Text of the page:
Optional Hikes: The steep tributary 1.2 miles before Lightning Lake provides a cross-country hike where backpackers can ascend to waterfalls, meadows, and two alpine lakes. To reach the area, climb 300 feet along the ridge directly east from the tributary. Next, proceed over to the creek and cross it right above a scenic waterfall. Hikers will locate a trail leading up two meadows to an unnamed pass marked with a white bark pine. Angling westward down from the pass, hikers will locate two deep and rarely visited lakes.

Reflection Lake
Distance: 26 miles roundtrip
Climb: moderate
Difficulty: moderate
Usage: light
Location: At Salmon, proceed south on US Highway 93 5 miles before merging right onto Forest Road (FR) 021 (Williams Creek Road). Continue 12 miles to the junction with FR 055 (Panther Creek Road and turn left. Drive 10.5 miles up FR 055 to the junction with FR 112 (Porphyry Creek Road). Proceed 6 miles along FR 112 to a four-way junction where visitors should merge right onto FR 113. Follow FR 113 8 miles to FR 114, which leads 2.5 miles to the trailhead at Crags Campground.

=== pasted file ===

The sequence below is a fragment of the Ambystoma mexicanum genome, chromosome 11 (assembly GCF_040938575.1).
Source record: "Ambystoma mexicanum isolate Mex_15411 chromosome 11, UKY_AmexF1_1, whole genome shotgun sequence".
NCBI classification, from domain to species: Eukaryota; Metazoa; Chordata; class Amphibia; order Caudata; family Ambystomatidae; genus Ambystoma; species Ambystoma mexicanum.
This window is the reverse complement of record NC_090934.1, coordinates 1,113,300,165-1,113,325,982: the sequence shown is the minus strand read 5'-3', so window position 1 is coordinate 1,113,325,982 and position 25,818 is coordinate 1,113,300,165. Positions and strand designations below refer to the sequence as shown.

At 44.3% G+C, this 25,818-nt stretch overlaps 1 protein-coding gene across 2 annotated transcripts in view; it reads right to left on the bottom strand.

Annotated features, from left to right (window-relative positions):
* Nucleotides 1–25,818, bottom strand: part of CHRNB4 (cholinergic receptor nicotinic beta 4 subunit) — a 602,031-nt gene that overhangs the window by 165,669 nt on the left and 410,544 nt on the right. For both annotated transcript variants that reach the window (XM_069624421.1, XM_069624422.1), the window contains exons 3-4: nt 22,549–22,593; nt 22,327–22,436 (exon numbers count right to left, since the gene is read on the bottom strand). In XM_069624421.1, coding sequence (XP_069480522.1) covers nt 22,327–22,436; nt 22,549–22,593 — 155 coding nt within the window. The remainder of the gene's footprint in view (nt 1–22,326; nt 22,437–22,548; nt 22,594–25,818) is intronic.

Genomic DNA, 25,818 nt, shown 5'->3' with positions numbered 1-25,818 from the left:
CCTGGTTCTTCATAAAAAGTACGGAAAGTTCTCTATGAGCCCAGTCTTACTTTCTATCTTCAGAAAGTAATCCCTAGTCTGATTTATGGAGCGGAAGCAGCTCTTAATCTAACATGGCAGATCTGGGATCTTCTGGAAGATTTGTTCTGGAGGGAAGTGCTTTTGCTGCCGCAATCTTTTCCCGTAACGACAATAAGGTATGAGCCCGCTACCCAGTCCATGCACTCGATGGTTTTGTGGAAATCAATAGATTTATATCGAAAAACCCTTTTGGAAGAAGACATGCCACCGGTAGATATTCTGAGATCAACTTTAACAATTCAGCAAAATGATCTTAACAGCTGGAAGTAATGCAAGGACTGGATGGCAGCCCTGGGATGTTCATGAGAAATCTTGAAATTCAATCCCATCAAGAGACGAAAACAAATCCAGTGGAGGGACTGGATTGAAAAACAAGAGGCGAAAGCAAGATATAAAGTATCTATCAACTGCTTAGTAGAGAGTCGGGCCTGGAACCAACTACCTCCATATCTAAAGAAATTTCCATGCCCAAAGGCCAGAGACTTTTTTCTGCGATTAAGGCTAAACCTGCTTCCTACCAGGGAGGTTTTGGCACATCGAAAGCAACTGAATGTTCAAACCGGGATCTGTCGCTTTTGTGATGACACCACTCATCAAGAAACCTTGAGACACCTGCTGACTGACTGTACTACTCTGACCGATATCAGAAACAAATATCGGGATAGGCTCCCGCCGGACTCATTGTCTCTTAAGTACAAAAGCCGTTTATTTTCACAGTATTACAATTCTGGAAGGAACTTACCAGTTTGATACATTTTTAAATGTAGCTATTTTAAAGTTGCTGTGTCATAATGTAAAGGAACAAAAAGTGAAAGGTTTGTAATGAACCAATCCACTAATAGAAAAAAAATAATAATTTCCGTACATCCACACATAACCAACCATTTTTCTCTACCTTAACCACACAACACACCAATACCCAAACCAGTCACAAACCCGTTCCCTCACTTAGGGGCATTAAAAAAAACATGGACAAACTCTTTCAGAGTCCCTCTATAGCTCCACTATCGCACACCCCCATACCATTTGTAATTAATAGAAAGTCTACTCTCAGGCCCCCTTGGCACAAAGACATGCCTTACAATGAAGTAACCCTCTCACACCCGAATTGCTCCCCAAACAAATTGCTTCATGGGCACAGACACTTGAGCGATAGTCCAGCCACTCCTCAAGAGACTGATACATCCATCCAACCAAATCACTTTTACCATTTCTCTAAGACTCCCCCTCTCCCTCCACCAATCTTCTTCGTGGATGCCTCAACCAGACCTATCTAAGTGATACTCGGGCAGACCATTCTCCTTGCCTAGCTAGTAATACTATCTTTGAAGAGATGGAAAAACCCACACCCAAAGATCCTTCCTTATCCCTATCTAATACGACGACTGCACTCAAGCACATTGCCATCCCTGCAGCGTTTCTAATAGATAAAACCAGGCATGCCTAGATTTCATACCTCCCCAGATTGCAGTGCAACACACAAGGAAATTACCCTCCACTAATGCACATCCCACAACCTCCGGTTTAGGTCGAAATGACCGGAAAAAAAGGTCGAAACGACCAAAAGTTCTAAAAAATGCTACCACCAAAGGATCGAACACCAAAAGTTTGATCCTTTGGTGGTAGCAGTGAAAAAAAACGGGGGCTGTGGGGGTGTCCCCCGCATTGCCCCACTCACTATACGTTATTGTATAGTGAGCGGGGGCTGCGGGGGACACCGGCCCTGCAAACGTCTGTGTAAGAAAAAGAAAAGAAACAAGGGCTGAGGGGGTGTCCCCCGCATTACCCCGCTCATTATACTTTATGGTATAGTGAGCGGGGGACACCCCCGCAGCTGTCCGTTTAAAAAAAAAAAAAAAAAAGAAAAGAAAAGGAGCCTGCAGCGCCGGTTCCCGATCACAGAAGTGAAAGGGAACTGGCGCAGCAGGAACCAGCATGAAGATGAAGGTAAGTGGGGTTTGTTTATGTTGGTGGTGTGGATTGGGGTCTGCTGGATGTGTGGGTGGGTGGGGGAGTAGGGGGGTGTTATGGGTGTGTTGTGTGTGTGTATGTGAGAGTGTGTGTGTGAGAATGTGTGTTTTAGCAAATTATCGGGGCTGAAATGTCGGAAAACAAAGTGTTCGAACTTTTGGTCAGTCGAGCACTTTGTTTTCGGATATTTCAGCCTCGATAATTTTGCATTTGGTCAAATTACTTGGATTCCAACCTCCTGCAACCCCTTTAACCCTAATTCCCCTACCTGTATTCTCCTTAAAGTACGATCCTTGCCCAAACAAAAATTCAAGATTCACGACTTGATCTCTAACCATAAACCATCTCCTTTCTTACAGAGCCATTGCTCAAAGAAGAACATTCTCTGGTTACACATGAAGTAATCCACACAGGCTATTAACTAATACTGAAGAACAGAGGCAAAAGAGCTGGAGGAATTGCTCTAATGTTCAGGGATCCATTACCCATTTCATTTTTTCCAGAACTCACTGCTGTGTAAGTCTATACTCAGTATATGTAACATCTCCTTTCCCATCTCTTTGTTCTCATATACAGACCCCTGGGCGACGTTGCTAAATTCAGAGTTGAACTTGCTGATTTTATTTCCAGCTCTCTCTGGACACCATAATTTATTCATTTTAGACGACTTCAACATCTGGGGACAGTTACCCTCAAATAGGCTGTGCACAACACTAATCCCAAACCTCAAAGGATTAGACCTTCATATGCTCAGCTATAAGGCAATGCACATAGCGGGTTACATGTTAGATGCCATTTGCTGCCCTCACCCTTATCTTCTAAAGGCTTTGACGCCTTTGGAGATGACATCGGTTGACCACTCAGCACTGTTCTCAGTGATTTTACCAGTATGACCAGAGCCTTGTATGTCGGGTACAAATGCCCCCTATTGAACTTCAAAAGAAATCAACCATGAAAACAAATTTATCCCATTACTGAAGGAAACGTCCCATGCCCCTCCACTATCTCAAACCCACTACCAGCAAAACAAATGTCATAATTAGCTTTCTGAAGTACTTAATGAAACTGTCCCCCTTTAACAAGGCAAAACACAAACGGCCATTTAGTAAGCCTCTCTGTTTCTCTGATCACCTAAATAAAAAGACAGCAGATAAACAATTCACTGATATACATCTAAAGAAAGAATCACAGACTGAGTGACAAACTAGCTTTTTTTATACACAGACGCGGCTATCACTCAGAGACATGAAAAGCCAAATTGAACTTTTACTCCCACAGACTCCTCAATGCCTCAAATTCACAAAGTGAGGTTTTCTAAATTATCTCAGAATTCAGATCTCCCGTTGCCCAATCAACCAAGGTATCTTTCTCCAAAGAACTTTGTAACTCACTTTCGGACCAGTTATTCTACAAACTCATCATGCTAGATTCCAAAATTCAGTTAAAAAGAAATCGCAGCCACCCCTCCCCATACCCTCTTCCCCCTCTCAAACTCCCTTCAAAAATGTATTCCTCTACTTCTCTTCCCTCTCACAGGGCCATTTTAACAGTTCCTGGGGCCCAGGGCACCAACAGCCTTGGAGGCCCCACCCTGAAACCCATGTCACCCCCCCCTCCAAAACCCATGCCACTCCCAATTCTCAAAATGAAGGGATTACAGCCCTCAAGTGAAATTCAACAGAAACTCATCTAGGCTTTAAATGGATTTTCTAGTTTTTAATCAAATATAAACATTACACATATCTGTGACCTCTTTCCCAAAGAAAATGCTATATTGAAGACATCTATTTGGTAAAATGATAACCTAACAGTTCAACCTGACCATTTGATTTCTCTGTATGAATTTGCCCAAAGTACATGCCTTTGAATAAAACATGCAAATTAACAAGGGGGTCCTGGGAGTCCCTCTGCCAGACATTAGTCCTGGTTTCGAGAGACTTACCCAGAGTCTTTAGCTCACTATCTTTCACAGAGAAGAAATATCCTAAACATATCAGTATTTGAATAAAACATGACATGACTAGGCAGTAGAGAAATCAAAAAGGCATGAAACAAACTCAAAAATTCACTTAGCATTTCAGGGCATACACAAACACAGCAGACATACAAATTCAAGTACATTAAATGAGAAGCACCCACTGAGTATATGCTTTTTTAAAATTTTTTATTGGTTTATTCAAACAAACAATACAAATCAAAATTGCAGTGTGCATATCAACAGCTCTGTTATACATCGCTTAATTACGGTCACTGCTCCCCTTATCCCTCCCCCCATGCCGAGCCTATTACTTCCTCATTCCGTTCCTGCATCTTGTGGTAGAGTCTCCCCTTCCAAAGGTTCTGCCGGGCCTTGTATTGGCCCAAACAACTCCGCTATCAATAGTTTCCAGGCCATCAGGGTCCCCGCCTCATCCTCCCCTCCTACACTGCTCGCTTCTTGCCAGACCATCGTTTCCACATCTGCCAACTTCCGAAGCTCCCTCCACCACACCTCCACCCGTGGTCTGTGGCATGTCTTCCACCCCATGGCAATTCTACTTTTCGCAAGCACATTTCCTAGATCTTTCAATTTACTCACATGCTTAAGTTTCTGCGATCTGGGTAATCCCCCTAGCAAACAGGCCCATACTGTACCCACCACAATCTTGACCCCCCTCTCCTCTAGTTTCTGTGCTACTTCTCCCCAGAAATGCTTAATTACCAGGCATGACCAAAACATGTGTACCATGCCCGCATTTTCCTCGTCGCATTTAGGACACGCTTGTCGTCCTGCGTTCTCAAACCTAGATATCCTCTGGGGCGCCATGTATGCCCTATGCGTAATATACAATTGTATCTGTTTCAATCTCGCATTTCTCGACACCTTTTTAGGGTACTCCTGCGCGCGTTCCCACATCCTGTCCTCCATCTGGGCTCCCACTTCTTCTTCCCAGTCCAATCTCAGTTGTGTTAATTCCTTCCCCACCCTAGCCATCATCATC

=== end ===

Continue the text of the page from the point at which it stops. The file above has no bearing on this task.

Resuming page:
Surrounded by rugged mountain scenery and wildlife that includes deer, elk, goats, and bighorn sheep, hikers will climb to numerous alpine lakes renowned for their beauty and ample fishing opportunities. From the trailhead, start near Golden Trout Lake and climb along a ridgeline past Cathedral Rock before reaching the trail junction for Clear Creek and Waterfall Trails at the 4.5-mile mark. Continue to the left and reach another trail junction at the 6.5-mile mark. Proceed left and follow the sign to the shallow, but scenic Welcome Lake where another trail junction directs the way to Reflection Lake. The trail continues to switchback down a tree-lined ridge to eight different lakes. At mile 12, hikers will reach the cutthroat and rainbow trout filled Reflection Lake. One mile past Reflection Lake lies Buck Lake, Doe Lake, and Fawn Lake, all of which are great fishing spots. Best month for hiking is August due to decreased mosquitoes and snow pack.